Laugharne // (Welsh: Talacharn) is a town in Carmarthenshire, Wales, lying on the estuary of the River Tâf. It is known for having been the home of Dylan Thomas from 1949 until his death in 1953, and is thought to have been an inspiration for the fictional town of Llareggub in Under Milk Wood. The Township was originally known as Abercorran, but this was changed to Laugharne after the Civil War, in honour of Major-General Rowland Laugharne, a renowned local army officer, who had commanded a Parliamentarian army, before rebelling in 1648.
In the early 12th century, grants of lands were made to Flemings by Henry I when their country was flooded, and later they were joined by Flemish soldiers banished by Henry II. They were weavers and dyers and were such an influence that Welsh was hardly ever heard in Laugharne.
A castle, known originally as the Castle of Abercorran, existed in Laugharne before the Norman Conquest and belonged to the princes of South Wales. Henry II visited it in 1172 on his return from Ireland and made peace with Prince Rhys of Dinefwr. Through the marriage of Prince Rhys' daughter, the castle passed to Sir Guy de Brian, who had been Lord High Admiral of England. His daughter Elizabeth inherited the castle and married Owen Laugharne of St. Bride's who gave his name to the castle.
Possession passed to the Crown and during the 16th century belonged to Sir John Perrot, returning to the crown after his death. In 1644 the castle was garrisoned for the king and taken for Parliament by Major-General Rowland Laugharne, who subsequently reverted to the king's side. This led Cromwell to lay siege to the castle, burning and leaving it in ruins.
Laugharne is mentioned as being affected by the Bristol Channel floods, 1607. It is not known whether this had any long-term effects on the town, but it may have contributed to the silting up of the harbour, which at one time had seen imports of coal and tobacco from the New World.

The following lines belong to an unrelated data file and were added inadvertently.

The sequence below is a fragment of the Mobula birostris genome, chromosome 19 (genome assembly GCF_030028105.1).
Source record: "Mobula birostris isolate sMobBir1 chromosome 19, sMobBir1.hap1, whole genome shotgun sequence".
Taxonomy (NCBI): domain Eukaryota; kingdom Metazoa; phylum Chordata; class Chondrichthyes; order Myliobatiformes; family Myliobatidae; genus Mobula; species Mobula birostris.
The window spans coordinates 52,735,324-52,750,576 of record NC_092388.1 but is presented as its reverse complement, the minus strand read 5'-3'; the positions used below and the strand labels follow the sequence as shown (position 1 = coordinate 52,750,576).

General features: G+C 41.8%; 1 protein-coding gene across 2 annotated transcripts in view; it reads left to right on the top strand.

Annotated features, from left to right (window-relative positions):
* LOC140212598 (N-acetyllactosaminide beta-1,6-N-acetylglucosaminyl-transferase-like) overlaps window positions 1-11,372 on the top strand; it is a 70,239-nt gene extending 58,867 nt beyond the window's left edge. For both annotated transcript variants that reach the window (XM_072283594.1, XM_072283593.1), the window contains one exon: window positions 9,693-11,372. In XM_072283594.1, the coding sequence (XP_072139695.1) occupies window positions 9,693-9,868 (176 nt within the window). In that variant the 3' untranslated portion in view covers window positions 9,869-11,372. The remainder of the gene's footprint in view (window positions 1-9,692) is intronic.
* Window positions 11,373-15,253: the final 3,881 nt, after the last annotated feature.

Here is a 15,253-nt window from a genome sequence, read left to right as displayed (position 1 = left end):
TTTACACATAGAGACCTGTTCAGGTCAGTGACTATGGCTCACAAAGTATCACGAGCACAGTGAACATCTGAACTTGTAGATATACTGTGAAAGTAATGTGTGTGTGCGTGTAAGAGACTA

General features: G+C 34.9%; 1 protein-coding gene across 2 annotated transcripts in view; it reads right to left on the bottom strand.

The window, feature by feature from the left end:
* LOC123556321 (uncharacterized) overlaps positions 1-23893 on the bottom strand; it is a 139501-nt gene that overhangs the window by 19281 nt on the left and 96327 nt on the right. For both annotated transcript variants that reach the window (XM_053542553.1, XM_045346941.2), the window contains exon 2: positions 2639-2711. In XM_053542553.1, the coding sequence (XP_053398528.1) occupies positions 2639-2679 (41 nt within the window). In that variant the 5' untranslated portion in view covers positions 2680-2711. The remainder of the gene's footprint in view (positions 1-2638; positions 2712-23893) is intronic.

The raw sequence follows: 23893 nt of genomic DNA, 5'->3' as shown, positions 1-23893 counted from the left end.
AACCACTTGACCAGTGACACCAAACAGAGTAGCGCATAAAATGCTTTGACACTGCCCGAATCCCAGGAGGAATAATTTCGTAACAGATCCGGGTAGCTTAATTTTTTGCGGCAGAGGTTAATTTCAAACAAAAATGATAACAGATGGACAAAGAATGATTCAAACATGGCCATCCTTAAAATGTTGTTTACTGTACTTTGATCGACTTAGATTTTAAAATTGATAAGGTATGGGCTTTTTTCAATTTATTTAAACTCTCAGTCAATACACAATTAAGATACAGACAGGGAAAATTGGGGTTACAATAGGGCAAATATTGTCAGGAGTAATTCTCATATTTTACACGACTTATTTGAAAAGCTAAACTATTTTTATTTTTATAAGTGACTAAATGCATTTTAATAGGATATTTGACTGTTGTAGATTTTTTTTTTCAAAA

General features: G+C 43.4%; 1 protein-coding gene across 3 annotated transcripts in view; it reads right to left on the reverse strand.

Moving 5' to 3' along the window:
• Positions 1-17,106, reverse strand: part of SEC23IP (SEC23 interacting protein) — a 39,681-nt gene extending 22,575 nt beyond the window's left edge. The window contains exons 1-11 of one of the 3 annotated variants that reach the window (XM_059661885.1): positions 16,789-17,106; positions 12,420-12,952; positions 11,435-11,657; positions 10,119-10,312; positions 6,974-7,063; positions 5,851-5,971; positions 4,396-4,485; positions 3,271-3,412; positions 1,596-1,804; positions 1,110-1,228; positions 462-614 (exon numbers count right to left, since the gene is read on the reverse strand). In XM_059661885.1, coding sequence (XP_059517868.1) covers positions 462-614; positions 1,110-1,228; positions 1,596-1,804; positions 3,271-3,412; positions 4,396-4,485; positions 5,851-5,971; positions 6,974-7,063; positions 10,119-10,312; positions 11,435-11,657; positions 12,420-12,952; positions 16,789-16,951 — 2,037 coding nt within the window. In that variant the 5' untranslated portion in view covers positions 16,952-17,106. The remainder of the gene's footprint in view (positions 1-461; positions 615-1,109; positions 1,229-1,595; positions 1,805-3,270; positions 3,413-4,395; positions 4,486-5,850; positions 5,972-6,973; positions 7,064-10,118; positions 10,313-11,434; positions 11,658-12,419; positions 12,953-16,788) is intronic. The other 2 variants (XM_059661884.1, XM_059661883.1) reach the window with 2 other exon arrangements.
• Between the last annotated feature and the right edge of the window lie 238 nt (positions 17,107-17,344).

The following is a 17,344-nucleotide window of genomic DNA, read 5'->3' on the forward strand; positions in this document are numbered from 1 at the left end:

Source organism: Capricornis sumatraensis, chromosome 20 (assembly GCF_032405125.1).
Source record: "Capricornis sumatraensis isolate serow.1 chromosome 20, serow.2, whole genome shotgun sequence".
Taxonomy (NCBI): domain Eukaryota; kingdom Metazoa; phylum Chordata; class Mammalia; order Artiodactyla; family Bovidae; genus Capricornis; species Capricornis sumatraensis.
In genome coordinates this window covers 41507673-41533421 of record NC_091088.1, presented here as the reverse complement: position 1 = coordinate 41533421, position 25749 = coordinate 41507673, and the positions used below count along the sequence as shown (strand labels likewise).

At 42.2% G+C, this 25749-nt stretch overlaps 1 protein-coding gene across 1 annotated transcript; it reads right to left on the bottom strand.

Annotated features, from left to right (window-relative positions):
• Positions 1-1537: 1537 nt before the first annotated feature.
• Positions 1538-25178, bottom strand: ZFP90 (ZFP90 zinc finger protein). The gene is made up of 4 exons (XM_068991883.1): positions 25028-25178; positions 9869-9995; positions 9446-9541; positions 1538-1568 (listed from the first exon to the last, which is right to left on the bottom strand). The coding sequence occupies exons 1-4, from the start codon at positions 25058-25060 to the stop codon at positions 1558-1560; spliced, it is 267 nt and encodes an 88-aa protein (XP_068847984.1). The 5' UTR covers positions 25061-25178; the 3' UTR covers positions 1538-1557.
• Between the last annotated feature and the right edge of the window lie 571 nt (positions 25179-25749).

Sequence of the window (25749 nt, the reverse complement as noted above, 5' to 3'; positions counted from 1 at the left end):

A photo of the atmospheric ruined castle.
For our first full day we planned to catch the boat across to Skomer Island which is famous for its breeding Puffins and Manx Shearwaters. It was a bank holiday weekend in peak Puffin time so we left very early to make sure we got onto one of the limited places in the boat across. (only 250 people are allowed onto the island in any given day and the boat carries around 50 people). We managed to get onto the first crossing at 10am so we had plenty of time for some birding and sight seeing first.
Here's a view of Skomer Island from the mainland.
My birding friends, Jane, Lou and Emma after watching an obliging Grasshopper Warbler. Even though this was early May, you can see that we're still in winter birding gear!
At last, it was time to get down to the jetty to take the boat across to Skomer. It's the small blue and white boat in the photo below.
The rest of the photos in this post are of Puffins. We were told by the warden that they're quite late coming back to the Island to breed, so I wasn't surprised to see that there were not as many around as the last time I was here many years ago. Still, enough for some lovely photo opportunites! (-: